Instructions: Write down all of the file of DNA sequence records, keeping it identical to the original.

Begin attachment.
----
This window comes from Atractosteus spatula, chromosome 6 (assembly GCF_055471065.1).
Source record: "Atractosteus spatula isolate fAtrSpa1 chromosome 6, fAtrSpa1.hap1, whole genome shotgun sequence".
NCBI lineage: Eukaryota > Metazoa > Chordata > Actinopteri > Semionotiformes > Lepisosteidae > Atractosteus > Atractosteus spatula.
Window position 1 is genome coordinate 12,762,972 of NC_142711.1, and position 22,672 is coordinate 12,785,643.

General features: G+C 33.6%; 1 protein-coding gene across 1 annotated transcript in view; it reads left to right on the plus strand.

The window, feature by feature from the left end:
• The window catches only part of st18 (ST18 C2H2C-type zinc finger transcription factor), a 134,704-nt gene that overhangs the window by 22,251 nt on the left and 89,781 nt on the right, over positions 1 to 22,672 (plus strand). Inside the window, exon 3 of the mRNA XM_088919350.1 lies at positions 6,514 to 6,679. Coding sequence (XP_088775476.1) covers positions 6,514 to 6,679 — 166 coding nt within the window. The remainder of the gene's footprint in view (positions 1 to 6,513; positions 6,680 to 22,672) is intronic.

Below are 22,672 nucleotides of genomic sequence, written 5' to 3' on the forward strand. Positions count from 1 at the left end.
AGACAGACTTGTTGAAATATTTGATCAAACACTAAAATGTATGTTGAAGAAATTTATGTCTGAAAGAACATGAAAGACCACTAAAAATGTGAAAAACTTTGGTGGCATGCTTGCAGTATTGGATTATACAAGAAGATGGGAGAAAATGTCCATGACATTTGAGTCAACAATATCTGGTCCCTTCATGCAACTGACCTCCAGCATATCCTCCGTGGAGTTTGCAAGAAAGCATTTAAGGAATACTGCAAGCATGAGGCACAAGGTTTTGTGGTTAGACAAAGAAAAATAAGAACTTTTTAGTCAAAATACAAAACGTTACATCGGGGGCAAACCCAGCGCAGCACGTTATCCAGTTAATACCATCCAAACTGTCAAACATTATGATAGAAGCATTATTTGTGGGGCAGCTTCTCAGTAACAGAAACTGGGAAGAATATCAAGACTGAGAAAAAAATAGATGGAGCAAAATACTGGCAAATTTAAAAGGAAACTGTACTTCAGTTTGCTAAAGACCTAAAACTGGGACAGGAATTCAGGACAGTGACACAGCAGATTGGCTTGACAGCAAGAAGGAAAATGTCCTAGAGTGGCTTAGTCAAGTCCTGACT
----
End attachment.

This window comes from Atractosteus spatula, chromosome 6 (assembly GCF_055471065.1).
Source record: "Atractosteus spatula isolate fAtrSpa1 chromosome 6, fAtrSpa1.hap1, whole genome shotgun sequence".
NCBI lineage: Eukaryota > Metazoa > Chordata > Actinopteri > Semionotiformes > Lepisosteidae > Atractosteus > Atractosteus spatula.
Window position 1 is genome coordinate 12,762,972 of NC_142711.1, and position 22,672 is coordinate 12,785,643.

General features: G+C 33.6%; 1 protein-coding gene across 1 annotated transcript in view; it reads left to right on the plus strand.

The window, feature by feature from the left end:
• The window catches only part of st18 (ST18 C2H2C-type zinc finger transcription factor), a 134,704-nt gene that overhangs the window by 22,251 nt on the left and 89,781 nt on the right, over positions 1 to 22,672 (plus strand). Inside the window, exon 3 of the mRNA XM_088919350.1 lies at positions 6,514 to 6,679. Coding sequence (XP_088775476.1) covers positions 6,514 to 6,679 — 166 coding nt within the window. The remainder of the gene's footprint in view (positions 1 to 6,513; positions 6,680 to 22,672) is intronic.

Below are 22,672 nucleotides of genomic sequence, written 5' to 3' on the forward strand. Positions count from 1 at the left end.
AGACAGACTTGTTGAAATATTTGATCAAACACTAAAATGTATGTTGAAGAAATTTATGTCTGAAAGAACATGAAAGACCACTAAAAATGTGAAAAACTTTGGTGGCATGCTTGCAGTATTGGATTATACAAGAAGATGGGAGAAAATGTCCATGACATTTGAGTCAACAATATCTGGTCCCTTCATGCAACTGACCTCCAGCATATCCTCCGTGGAGTTTGCAAGAAAGCATTTAAGGAATACTGCAAGCATGAGGCACAAGGTTTTGTGGTTAGACAAAGAAAAATAAGAACTTTTTAGTCAAAATACAAAACGTTACATCGGGGGCAAACCCAGCGCAGCACGTTATCCAGTTAATACCATCCAAACTGTCAAACATTATGATAGAAGCATTATTTGTGGGGCAGCTTCTCAGTAACAGAAACTGGGAAGAATATCAAGACTGAGAAAAAAATAGATGGAGCAAAATACTGGCAAATTTAAAAGGAAACTGTACTTCAGTTTGCTAAAGACCTAAAACTGGGACAGGAATTCAGGACAGTGACACAGCAGATTGGCTTGACAGCAAGAAGGAAAATGTCCTAGAGTGGCTTAGTCAAGTCCTGACT